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Why do we see the same part of the moon’s surface?

Why do we see the same part of the moon’s surface? I cannot imagine that it is by mere chance that the rotations of the earth and the moon are perfectly synchronised. However, i cannot figure out what causes this unchanging connection.
Robert Roach from Cheshire (Aged 55+)

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2 Responses

  1. Its not a coincidence, the rotation of the moon has been slowed down until it is locked into making one revolution each time it orbits the Earth. The reason is tides.

    You are familiar with tides in the oceans twice per day. What is less obvious is that the land also rises and falls with the tides (although not very much compared to the ocean tides because water in the oceans can move far more easily). What is even less obvious is that there are tides in the solid rock of the moon too, but because the Earth is so much larger than the moon, the Earth’s effect on the moon is much larger than the moon’s effect on the Earth.

    These tides lose energy from the rotation of the moon slowing it down until it became locked relative to the Earth. We see the same thing happening on many other bodies in the solar system.

    Another curious fact about this is that although energy can be ‘lost’ from the Earth-moon system by turning it to heat, another quantity called angular momentum is ‘conserved’ – meaning the total ‘rotation’ can’t be changed easily if we look at the Earth and moon together.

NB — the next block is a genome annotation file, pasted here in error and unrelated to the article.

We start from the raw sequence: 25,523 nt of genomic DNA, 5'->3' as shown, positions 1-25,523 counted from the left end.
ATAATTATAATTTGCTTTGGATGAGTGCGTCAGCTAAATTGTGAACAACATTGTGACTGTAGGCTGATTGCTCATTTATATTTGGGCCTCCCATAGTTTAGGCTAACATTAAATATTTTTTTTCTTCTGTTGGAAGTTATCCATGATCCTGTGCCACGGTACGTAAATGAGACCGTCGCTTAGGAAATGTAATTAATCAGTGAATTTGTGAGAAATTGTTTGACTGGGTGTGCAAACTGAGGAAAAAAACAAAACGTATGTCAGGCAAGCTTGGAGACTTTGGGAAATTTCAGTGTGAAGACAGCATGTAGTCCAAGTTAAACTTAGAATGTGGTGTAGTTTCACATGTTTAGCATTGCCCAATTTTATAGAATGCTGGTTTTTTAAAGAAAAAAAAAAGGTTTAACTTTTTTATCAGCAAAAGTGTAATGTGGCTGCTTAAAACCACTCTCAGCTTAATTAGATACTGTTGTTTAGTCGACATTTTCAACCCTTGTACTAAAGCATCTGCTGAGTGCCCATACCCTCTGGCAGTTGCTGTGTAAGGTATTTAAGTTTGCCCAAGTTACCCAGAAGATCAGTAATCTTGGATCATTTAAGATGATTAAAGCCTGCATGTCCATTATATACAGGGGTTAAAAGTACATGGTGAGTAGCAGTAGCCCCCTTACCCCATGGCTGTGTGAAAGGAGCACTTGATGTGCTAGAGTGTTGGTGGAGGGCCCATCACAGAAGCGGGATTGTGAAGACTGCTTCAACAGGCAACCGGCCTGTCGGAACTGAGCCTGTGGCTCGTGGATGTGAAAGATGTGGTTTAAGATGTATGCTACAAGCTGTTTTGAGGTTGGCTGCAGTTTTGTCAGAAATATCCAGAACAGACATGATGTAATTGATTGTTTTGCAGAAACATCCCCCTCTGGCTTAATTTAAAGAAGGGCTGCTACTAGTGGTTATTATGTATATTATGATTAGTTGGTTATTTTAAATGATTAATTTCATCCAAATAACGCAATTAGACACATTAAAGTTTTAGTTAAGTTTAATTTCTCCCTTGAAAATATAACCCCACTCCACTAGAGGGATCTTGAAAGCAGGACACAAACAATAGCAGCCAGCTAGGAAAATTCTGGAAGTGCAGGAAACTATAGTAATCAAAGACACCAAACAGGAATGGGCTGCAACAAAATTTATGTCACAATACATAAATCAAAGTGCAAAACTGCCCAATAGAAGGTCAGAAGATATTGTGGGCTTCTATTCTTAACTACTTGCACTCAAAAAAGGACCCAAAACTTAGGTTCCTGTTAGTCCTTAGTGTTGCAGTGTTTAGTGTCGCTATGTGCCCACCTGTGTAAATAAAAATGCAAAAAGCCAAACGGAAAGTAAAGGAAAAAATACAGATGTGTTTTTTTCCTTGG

So if the moon’s spin on its axis slows down, the angular momentum (if you like, a measure of how the Earth and moon rotate together) has to stay the same and the only way this can happen is if the moon gets further away from the Earth. The usual analogy is to think of an ice skater spinning rapidly with her arms tight in to her body – when she extends her arms out, she slows down.

    The moon (back billions of years ago!) used to be much closer to the Earth, it would have been a most impressive sight but has got much further away. It is receding at almost 4cm every year from us and this has been measured by firing lasers at reflectors left on the moon’s surface by the Apollo astronauts.

    Another way this can be confirmed is that the tides are also slowing down the Earth and we can predict where solar eclipses would have been on Earth in historical times. It turns out that these predictions – if you don’t take the slight slowing down of the Earth into account – are wrong and predict solar eclipses hundreds of years ago to be observed in places that they were not. Historical records tell us where eclipses were observed of course and the correction because of the slight slowing down of the Earth exactly matches what we expect from the amount of slowing that the Apollo laser reflector experiment tells us.

    An incredible marriage of ancient Chinese and Korean records with modern firing of lasers at the moon!

  2. Firstly, congratulations on spotting this. Most people notice the changing pattern of light and dark but fail to realise the pattern of craters stays the same.

    The reason we always see the same side is simple; One half of the moon is slightly denser than the other. Imagine a wheel that’s suspended and free to spin, but there’s a small weight attached to one side. As it spins it will tend to settle with the slightly heavier side pointing towards the source of the gravitational field (i.e. Earth). This is exactly what has happened with the moon.

    Hope this helps.

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